Digital nurses and Facebook Q&As: a look at Macmillan’s tech transformation

In today’s world, technology continually changes the ways in which we do things, and it is important that Macmillan embraces this innovation to achieve its aim of reaching and improving the lives of people affected by cancer.

By asking ourselves and people living with cancer how technology can better support them, we have made changes to the way we give out information, provide emotional support and process financial help, as well as finding innovative ways of partnering with other organisations. This allows us to be more agile, offering personalised support to people when they most need it.

At Macmillan, we provide support to people living with cancer in a number of ways, including through our information resources, Support Line service, website and Online Community, all of which enable people to get information on their treatment, emotional support and financial guidance. Both online and offline, we use technology to enhance these services wherever possible, for example last year our Online Community appointed its first dedicated Digital Nurse, Ellen McPake.

Humanising digital

Our digital nurse is there to ensure that people can talk via webchat to a real person online about their symptoms, diagnosis and treatment, thus giving our beneficiaries an additional choice in how they talk to us about their cancer. Of course, there are many people who prefer to talk to a person face-to-face, perhaps via our information centres, and others who like to speak on the phone, which they can do by calling our Support Line. But there are many who would rather chat online, and this is evidenced by the impact that our digital nurse has had so far.

Currently, Ellen and her Online Community team answer around 200 queries each month, and their twice-monthly Facebook Q&As reach over 60,000 people. They receive great feedback from people with cancer and their families for their prompt and practical advice on matters such as treatment side effects, diagnosis and symptoms.

Macmillan Grants

One of the main areas of concern for people living with cancer is money, and offering financial support and guidance has long been a key priority for Macmillan. Our Macmillan Grants help those on low income to pay for essentials such as heating bills and extra clothing at a time of great need, and this is another area in which we are embracing innovation to improve the service we can offer.

This year we will change the way we deliver these grants by moving from an entirely manual application to a digitally supported process. This will shorten the time it takes to authorise a grant for our beneficiaries from 15 days to under five days, making a tangible difference to the circa 34,000 people we give grants to every year.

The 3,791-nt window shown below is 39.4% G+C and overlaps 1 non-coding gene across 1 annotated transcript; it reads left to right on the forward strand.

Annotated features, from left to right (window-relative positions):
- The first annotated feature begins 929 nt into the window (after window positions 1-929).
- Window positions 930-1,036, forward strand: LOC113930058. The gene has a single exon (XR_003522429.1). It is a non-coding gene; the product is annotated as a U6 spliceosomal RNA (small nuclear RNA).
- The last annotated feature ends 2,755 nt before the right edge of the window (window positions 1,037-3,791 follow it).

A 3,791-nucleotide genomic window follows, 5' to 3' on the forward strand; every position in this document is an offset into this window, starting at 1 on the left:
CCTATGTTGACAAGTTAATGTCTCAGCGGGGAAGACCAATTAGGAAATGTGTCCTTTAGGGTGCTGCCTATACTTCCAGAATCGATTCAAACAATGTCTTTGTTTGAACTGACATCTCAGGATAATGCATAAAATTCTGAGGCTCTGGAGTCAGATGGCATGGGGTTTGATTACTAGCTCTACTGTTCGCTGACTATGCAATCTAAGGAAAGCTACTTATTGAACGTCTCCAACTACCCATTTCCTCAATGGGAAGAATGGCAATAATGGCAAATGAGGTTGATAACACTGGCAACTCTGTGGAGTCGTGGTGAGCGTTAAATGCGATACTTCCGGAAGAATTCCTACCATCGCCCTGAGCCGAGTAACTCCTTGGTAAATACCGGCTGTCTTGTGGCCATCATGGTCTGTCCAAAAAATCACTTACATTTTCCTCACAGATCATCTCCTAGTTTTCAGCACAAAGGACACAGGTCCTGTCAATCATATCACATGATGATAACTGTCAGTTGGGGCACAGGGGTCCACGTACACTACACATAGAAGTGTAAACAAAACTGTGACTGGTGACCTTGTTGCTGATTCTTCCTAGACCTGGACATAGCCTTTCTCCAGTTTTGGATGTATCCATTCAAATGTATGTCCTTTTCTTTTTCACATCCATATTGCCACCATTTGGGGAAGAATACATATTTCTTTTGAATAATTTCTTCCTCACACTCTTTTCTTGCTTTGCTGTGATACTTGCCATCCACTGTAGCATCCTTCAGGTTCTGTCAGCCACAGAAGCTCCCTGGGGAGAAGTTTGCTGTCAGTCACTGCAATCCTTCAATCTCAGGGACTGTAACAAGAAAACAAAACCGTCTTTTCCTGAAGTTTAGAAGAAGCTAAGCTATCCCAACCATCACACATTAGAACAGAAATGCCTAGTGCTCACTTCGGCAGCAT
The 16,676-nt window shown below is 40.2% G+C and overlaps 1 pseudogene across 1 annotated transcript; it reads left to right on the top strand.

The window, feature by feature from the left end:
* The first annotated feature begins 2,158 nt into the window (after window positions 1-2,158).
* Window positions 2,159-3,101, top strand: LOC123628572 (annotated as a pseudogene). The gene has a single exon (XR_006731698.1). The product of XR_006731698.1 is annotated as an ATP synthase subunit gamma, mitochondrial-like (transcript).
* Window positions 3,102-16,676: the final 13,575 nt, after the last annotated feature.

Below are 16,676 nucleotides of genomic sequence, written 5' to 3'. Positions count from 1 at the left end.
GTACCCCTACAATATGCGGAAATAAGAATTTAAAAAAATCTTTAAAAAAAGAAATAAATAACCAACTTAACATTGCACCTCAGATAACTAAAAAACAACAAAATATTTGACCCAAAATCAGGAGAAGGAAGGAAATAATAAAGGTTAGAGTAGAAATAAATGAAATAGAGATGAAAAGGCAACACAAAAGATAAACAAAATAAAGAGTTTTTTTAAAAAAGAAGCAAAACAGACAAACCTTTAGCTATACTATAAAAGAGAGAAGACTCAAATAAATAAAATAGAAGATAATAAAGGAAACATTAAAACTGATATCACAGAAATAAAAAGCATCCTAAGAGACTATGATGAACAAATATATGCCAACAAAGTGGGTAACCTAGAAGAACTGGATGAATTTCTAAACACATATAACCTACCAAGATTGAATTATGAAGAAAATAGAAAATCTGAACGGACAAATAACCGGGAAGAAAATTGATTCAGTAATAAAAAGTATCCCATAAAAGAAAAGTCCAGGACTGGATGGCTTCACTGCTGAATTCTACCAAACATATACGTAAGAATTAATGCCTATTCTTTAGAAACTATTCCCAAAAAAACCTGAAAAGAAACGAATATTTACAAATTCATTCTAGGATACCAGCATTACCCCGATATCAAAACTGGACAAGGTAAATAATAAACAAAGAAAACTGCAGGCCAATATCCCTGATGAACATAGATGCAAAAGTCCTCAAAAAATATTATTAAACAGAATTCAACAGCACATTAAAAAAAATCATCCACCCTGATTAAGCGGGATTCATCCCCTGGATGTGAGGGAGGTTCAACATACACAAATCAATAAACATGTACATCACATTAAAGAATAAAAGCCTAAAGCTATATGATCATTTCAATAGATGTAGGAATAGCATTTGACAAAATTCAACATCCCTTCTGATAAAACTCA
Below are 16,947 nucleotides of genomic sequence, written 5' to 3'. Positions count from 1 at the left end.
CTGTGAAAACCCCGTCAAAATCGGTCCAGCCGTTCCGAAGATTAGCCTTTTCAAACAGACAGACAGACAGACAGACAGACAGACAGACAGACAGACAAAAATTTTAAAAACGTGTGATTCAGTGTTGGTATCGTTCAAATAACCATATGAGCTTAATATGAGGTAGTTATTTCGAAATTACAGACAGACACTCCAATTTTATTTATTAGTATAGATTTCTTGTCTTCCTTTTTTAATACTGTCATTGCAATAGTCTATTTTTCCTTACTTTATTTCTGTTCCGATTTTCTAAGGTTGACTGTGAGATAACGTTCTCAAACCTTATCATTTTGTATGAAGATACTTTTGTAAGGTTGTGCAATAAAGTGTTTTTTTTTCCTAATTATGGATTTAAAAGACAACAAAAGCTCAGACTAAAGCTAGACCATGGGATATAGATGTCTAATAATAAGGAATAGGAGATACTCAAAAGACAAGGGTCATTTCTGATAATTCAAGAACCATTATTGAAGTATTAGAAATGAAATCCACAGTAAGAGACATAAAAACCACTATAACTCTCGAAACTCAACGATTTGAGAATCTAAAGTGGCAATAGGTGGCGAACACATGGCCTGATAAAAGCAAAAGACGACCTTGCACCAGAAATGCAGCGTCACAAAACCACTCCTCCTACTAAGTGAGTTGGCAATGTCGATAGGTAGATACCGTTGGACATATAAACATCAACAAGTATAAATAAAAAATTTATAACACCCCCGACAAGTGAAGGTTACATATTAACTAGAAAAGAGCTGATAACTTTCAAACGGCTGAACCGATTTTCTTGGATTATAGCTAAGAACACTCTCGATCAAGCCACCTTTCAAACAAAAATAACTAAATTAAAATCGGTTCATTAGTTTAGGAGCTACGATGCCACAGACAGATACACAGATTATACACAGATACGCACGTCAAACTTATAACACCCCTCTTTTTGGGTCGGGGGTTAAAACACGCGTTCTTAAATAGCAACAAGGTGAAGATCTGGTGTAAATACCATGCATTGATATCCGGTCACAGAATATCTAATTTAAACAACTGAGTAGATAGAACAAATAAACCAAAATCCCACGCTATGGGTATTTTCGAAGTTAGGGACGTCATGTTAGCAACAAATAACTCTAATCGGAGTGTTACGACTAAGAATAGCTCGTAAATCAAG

Benefiting from partners

Finally, we work closely with our partners to improve people’s cancer experience, and we also embrace digital innovation in this work. Often this involves benefitting from the expertise of partners who specialise in this area, and this is evident in our recent work with Fujitsu.

Together with the firm, we created a 360-degree video using input from subject matter experts and people affected by cancer, to help prepare people for head and neck cancer radiotherapy which, as you can imagine, is a very difficult time for many. The video shows the radiotherapy process in order to familiarise and prepare people undergoing treatment and also benefit close friends and families, so they have a good insight into what the treatment looks like and entails.

Capitalising on technology

As we look into the future, we intend to continue to capitalise on any opportunities technology offers to improve our work. This involves both the digital technology we use, and also the way in which we manage and utilise our data. We are currently implementing the Macmillan Data Solution, which will provide us with a single view of our data, allow us to create great digital experiences for our customers and ensure we join our offline and online experiences, creating a seamless experience for people we interact with and for our staff dealing with them.

Along with the huge benefits embracing new technology can bring, it is important to also consider the challenges and risks. The important thing for our technology strategy is that it is about giving people affected by cancer a choice. We are not going to become entirely digital, because we need to continue to support those who cannot or choose not to use these technologies, and one of the challenges we face is that many people with a cancer diagnosis may be digitally disadvantaged. However we do wish to give people more choice about how they interact with us, by offering tech that is easy to use, and might just make it easier to reach out for support at a very difficult time.

Another key challenge is making sure we do all we can to remain secure and act appropriately, particularly where data is concerned, and we are committed to protecting personal information and being transparent about how we use it, and accordance with all applicable laws. Our reputation is built on trust, and it is important we do everything we can to build and retain that confidence, whilst also embracing innovations and new technology to improve our services wherever possible.

Lynda Thomas is the chief executive of Macmillan Cancer Support

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